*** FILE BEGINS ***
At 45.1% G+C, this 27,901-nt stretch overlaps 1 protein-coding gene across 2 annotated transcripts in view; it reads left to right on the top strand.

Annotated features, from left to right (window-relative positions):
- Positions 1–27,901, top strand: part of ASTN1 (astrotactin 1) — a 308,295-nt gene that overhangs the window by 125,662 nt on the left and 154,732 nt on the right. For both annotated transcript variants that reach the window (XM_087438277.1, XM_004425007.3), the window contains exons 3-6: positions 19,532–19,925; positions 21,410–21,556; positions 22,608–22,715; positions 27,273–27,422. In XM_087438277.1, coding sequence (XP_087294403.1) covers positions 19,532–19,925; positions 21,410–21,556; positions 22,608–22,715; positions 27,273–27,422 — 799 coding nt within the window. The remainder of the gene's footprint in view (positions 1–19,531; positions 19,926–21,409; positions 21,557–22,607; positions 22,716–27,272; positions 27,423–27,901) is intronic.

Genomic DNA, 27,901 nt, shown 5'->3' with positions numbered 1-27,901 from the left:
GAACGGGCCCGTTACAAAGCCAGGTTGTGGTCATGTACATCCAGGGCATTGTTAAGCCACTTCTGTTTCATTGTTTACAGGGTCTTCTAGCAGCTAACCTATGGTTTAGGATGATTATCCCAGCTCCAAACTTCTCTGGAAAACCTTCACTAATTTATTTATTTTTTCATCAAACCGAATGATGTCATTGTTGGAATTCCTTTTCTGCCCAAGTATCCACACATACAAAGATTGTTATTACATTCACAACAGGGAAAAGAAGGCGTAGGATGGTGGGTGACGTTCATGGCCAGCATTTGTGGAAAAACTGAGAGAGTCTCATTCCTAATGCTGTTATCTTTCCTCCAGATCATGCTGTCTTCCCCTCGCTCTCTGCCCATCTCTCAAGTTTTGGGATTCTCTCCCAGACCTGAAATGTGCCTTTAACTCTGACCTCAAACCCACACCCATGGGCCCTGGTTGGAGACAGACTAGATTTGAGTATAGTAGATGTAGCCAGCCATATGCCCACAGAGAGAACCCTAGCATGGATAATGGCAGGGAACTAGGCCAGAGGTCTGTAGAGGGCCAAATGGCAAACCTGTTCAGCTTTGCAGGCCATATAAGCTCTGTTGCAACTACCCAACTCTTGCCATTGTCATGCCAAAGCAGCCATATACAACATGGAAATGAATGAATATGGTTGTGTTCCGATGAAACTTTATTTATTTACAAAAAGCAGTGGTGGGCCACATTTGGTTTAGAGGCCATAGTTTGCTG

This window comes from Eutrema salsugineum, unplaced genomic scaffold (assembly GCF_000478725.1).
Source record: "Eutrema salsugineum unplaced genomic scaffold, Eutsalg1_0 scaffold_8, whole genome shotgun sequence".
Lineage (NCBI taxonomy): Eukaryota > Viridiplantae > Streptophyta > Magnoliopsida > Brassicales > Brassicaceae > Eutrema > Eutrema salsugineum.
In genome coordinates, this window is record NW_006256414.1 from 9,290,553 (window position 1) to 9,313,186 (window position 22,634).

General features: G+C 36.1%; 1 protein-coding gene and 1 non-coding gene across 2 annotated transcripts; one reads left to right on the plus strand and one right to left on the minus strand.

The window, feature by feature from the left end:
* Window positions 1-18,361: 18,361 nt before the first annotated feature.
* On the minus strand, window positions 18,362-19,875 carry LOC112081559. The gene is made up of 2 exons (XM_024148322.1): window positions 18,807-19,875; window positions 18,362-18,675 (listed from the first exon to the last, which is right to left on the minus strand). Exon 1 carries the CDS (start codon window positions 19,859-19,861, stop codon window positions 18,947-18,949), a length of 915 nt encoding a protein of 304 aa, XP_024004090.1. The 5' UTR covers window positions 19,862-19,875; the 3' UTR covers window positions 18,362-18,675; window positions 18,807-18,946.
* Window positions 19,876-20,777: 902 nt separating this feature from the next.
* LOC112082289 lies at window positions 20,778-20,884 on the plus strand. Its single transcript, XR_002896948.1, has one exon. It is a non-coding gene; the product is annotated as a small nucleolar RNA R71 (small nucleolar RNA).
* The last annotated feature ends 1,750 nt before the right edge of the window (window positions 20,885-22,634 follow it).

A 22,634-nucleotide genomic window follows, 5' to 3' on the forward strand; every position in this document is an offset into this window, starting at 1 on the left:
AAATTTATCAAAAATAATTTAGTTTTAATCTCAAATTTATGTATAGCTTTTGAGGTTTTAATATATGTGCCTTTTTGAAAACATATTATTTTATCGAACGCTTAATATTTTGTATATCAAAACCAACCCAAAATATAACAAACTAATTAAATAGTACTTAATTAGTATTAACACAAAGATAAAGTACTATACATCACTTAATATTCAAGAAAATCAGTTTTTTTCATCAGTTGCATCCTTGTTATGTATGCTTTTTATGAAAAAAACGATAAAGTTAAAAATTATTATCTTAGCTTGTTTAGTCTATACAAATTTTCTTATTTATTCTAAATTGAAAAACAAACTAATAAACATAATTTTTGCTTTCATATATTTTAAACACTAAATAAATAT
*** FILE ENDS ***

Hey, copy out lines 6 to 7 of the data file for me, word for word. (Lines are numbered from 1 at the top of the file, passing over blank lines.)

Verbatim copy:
This window comes from Eutrema salsugineum, unplaced genomic scaffold (assembly GCF_000478725.1).
Source record: "Eutrema salsugineum unplaced genomic scaffold, Eutsalg1_0 scaffold_8, whole genome shotgun sequence".